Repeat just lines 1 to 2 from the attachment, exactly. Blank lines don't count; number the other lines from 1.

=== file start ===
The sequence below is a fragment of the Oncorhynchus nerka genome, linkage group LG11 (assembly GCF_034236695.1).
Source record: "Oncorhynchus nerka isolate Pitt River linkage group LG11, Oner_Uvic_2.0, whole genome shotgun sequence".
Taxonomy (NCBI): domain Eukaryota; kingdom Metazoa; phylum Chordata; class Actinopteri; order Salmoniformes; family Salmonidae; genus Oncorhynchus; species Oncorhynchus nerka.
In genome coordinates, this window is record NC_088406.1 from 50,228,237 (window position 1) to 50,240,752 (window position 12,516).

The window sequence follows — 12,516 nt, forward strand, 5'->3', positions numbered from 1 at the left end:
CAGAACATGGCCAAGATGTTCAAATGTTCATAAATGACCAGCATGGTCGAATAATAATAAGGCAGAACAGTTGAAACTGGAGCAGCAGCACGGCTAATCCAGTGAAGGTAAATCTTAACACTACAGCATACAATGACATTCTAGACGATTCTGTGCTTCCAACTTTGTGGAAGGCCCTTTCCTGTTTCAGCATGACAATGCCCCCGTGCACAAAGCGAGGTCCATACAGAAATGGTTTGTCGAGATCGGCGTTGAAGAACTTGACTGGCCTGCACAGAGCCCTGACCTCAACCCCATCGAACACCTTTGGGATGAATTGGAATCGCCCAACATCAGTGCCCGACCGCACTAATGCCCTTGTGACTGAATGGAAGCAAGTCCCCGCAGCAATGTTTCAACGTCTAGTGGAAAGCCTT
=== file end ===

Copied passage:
The sequence below is a fragment of the Oncorhynchus nerka genome, linkage group LG11 (assembly GCF_034236695.1).
Source record: "Oncorhynchus nerka isolate Pitt River linkage group LG11, Oner_Uvic_2.0, whole genome shotgun sequence".